TRAVERSE CITY, Mich. (AP) — A regional director of the U.S. Environmental Protection Agency resigned Thursday in connection with the drinking water crisis in Flint, Michigan, and EPA chief Gina McCarthy issued an emergency order directing state and city officials to take actions to protect public health.
McCarthy said in a statement that Susan Hedman, head of the EPA regional office in Chicago whose jurisdiction includes Michigan, was stepping down Feb. 1 so it could focus "solely on the restoration of Flint's drinking water."
The EPA "is deeply concerned by continuing delays and lack of transparency," McCarthy said in a letter to Gov. Rick Snyder.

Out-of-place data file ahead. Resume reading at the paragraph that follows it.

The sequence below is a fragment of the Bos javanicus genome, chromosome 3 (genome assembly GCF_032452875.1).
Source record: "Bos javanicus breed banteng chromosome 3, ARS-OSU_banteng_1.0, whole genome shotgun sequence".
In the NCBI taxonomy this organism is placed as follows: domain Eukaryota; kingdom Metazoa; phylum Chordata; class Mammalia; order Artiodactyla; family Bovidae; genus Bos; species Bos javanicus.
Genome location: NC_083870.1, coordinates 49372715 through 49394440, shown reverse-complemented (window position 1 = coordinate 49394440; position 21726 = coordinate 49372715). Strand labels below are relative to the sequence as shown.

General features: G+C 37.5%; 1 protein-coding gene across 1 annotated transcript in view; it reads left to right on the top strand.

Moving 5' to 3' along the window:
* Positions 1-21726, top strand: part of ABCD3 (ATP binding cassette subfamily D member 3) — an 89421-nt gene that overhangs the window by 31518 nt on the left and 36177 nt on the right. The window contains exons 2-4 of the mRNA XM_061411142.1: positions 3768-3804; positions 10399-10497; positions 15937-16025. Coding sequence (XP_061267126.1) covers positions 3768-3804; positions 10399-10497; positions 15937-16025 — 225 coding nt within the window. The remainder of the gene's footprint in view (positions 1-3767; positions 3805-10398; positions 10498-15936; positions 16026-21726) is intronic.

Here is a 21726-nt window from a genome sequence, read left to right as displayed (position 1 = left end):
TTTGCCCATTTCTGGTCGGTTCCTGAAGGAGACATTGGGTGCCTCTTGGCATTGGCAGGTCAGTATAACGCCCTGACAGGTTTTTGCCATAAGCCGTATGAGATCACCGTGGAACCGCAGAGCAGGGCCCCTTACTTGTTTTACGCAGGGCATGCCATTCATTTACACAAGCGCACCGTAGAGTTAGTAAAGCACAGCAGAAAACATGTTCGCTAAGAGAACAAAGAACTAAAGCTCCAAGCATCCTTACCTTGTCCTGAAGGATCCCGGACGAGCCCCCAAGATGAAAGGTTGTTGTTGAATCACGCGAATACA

She said that steps outlined in her order "are essential to ensuring the safe operation of Flint's drinking water system and the protection of public health."
Also Thursday, Michigan officials said they still aren't certain whether there's a link between a drinking water crisis in Flint and an increase in local cases of Legionnaires' Disease.
A report by the Michigan Department of Health and Human Services says nine people died of the bacterial illness between June 2014 and October 2015 in Genesee County, which includes Flint. That's down from the 10 fatal cases reported earlier this month. Officials say the number was changed after they found some deaths weren't considered to have been caused by Legionnaires.
Eighty-seven Legionnaires' disease cases were confirmed between June 2014 and November 2015. About one-third of the infected people's homes received Flint water, which was found to have elevated lead levels after the city began drawing from the Flint River.